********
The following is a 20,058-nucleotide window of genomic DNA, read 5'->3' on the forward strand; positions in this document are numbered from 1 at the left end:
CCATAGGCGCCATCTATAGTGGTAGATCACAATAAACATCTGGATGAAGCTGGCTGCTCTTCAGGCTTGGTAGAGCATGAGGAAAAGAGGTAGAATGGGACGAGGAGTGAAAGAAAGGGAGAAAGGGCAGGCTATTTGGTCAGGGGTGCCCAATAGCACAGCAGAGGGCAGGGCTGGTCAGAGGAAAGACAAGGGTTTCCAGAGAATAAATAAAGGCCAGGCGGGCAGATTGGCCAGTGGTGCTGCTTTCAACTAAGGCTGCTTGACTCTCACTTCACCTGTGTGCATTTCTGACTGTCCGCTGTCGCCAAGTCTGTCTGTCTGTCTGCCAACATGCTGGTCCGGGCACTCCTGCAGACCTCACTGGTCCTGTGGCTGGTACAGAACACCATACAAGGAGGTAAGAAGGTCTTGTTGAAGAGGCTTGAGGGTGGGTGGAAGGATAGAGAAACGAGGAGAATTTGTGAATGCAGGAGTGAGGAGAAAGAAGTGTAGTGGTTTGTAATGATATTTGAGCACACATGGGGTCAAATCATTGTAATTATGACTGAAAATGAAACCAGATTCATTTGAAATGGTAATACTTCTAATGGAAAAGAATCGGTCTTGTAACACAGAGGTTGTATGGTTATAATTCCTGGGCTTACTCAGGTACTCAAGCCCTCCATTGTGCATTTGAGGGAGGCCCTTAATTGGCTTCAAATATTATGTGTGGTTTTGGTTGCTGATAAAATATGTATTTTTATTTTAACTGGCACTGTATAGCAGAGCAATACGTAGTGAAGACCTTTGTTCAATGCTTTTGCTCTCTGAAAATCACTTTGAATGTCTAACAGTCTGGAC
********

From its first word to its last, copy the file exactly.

The following is a 20,058-nucleotide window of genomic DNA, read 5'->3' on the forward strand; positions in this document are numbered from 1 at the left end:
CCATAGGCGCCATCTATAGTGGTAGATCACAATAAACATCTGGATGAAGCTGGCTGCTCTTCAGGCTTGGTAGAGCATGAGGAAAAGAGGTAGAATGGGACGAGGAGTGAAAGAAAGGGAGAAAGGGCAGGCTATTTGGTCAGGGGTGCCCAATAGCACAGCAGAGGGCAGGGCTGGTCAGAGGAAAGACAAGGGTTTCCAGAGAATAAATAAAGGCCAGGCGGGCAGATTGGCCAGTGGTGCTGCTTTCAACTAAGGCTGCTTGACTCTCACTTCACCTGTGTGCATTTCTGACTGTCCGCTGTCGCCAAGTCTGTCTGTCTGTCTGCCAACATGCTGGTCCGGGCACTCCTGCAGACCTCACTGGTCCTGTGGCTGGTACAGAACACCATACAAGGAGGTAAGAAGGTCTTGTTGAAGAGGCTTGAGGGTGGGTGGAAGGATAGAGAAACGAGGAGAATTTGTGAATGCAGGAGTGAGGAGAAAGAAGTGTAGTGGTTTGTAATGATATTTGAGCACACATGGGGTCAAATCATTGTAATTATGACTGAAAATGAAACCAGATTCATTTGAAATGGTAATACTTCTAATGGAAAAGAATCGGTCTTGTAACACAGAGGTTGTATGGTTATAATTCCTGGGCTTACTCAGGTACTCAAGCCCTCCATTGTGCATTTGAGGGAGGCCCTTAATTGGCTTCAAATATTATGTGTGGTTTTGGTTGCTGATAAAATATGTATTTTTATTTTAACTGGCACTGTATAGCAGAGCAATACGTAGTGAAGACCTTTGTTCAATGCTTTTGCTCTCTGAAAATCACTTTGAATGTCTAACAGTCTGGAC